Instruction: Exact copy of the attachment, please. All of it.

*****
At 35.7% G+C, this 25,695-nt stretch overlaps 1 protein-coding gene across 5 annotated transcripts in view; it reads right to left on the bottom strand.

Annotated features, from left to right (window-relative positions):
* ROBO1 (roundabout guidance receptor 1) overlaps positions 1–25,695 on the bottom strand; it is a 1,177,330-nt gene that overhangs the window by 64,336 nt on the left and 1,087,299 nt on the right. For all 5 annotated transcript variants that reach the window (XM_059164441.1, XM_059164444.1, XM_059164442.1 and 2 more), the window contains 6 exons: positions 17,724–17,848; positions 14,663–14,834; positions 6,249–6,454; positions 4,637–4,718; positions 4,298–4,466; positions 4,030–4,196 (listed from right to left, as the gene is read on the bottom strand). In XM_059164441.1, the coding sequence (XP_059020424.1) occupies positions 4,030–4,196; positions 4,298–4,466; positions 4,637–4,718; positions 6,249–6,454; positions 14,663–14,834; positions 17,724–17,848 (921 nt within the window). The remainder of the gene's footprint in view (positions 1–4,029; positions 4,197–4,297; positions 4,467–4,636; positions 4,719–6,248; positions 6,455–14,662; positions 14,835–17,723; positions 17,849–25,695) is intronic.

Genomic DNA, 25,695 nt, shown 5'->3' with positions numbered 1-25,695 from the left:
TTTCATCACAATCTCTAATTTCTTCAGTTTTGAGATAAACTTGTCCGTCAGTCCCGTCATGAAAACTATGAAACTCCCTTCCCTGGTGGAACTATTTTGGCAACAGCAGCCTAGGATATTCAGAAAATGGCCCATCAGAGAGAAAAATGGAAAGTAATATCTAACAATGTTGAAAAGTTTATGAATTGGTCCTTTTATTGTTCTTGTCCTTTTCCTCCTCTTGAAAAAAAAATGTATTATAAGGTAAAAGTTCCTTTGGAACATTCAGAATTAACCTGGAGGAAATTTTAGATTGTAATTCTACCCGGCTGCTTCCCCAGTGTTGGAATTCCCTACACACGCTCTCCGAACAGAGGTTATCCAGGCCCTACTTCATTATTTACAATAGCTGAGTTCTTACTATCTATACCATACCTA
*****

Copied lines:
At 35.7% G+C, this 25,695-nt stretch overlaps 1 protein-coding gene across 5 annotated transcripts in view; it reads right to left on the bottom strand.

Annotated features, from left to right (window-relative positions):
* ROBO1 (roundabout guidance receptor 1) overlaps positions 1–25,695 on the bottom strand; it is a 1,177,330-nt gene that overhangs the window by 64,336 nt on the left and 1,087,299 nt on the right. For all 5 annotated transcript variants that reach the window (XM_059164441.1, XM_059164444.1, XM_059164442.1 and 2 more), the window contains 6 exons: positions 17,724–17,848; positions 14,663–14,834; positions 6,249–6,454; positions 4,637–4,718; positions 4,298–4,466; positions 4,030–4,196 (listed from right to left, as the gene is read on the bottom strand). In XM_059164441.1, the coding sequence (XP_059020424.1) occupies positions 4,030–4,196; positions 4,298–4,466; positions 4,637–4,718; positions 6,249–6,454; positions 14,663–14,834; positions 17,724–17,848 (921 nt within the window). The remainder of the gene's footprint in view (positions 1–4,029; positions 4,197–4,297; positions 4,467–4,636; positions 4,719–6,248; positions 6,455–14,662; positions 14,835–17,723; positions 17,849–25,695) is intronic.

Genomic DNA, 25,695 nt, shown 5'->3' with positions numbered 1-25,695 from the left:
TTTCATCACAATCTCTAATTTCTTCAGTTTTGAGATAAACTTGTCCGTCAGTCCCGTCATGAAAACTATGAAACTCCCTTCCCTGGTGGAACTATTTTGGCAACAGCAGCCTAGGATATTCAGAAAATGGCCCATCAGAGAGAAAAATGGAAAGTAATATCTAACAATGTTGAAAAGTTTATGAATTGGTCCTTTTATTGTTCTTGTCCTTTTCCTCCTCTTGAAAAAAAAATGTATTATAAGGTAAAAGTTCCTTTGGAACATTCAGAATTAACCTGGAGGAAATTTTAGATTGTAATTCTACCCGGCTGCTTCCCCAGTGTTGGAATTCCCTACACACGCTCTCCGAACAGAGGTTATCCAGGCCCTACTTCATTATTTACAATAGCTGAGTTCTTACTATCTATACCATACCTA